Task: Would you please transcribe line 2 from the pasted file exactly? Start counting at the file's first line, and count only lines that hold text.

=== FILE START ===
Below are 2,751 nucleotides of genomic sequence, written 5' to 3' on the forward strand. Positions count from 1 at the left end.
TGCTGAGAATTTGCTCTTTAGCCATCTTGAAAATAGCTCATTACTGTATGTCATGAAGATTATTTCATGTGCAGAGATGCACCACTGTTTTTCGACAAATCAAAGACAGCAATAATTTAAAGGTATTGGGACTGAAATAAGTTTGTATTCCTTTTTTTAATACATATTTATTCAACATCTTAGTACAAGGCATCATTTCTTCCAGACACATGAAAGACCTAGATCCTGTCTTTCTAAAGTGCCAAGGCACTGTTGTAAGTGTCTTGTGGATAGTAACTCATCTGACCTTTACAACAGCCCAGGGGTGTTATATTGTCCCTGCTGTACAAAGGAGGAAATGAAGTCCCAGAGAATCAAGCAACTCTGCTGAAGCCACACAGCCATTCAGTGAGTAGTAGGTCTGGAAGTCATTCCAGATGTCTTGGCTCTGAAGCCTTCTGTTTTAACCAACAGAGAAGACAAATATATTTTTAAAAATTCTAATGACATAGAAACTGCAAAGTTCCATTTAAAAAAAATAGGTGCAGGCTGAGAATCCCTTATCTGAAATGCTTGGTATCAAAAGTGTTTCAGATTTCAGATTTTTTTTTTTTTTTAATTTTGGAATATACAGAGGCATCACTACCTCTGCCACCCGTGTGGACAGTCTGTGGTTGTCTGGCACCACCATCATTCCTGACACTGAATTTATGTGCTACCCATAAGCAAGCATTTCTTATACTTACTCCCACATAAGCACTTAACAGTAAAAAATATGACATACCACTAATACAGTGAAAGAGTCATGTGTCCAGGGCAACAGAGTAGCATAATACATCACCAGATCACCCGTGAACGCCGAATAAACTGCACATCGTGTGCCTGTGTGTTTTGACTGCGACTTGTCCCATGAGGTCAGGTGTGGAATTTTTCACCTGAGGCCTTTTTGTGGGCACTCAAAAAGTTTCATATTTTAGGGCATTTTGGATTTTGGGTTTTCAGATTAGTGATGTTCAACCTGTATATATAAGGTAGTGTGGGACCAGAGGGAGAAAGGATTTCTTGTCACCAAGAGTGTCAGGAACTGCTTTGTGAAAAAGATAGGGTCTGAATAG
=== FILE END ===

TGCTGAGAATTTGCTCTTTAGCCATCTTGAAAATAGCTCATTACTGTATGTCATGAAGATTATTTCATGTGCAGAGATGCACCACTGTTTTTCGACAAATCAAAGACAGCAATAATTTAAAGGTATTGGGACTGAAATAAGTTTGTATTCCTTTTTTTAATACATATTTATTCAACATCTTAGTACAAGGCATCATTTCTTCCAGACACATGAAAGACCTAGATCCTGTCTTTCTAAAGTGCCAAGGCACTGTTGTAAGTGTCTTGTGGATAGTAACTCATCTGACCTTTACAACAGCCCAGGGGTGTTATATTGTCCCTGCTGTACAAAGGAGGAAATGAAGTCCCAGAGAATCAAGCAACTCTGCTGAAGCCACACAGCCATTCAGTGAGTAGTAGGTCTGGAAGTCATTCCAGATGTCTTGGCTCTGAAGCCTTCTGTTTTAACCAACAGAGAAGACAAATATATTTTTAAAAATTCTAATGACATAGAAACTGCAAAGTTCCATTTAAAAAAAATAGGTGCAGGCTGAGAATCCCTTATCTGAAATGCTTGGTATCAAAAGTGTTTCAGATTTCAGATTTTTTTTTTTTTTTAATTTTGGAATATACAGAGGCATCACTACCTCTGCCACCCGTGTGGACAGTCTGTGGTTGTCTGGCACCACCATCATTCCTGACACTGAATTTATGTGCTACCCATAAGCAAGCATTTCTTATACTTACTCCCACATAAGCACTTAACAGTAAAAAATATGACATACCACTAATACAGTGAAAGAGTCATGTGTCCAGGGCAACAGAGTAGCATAATACATCACCAGATCACCCGTGAACGCCGAATAAACTGCACATCGTGTGCCTGTGTGTTTTGACTGCGACTTGTCCCATGAGGTCAGGTGTGGAATTTTTCACCTGAGGCCTTTTTGTGGGCACTCAAAAAGTTTCATATTTTAGGGCATTTTGGATTTTGGGTTTTCAGATTAGTGATGTTCAACCTGTATATATAAGGTAGTGTGGGACCAGAGGGAGAAAGGATTTCTTGTCACCAAGAGTGTCAGGAACTGCTTTGTGAAAAAGATAGGGTCTGAATAG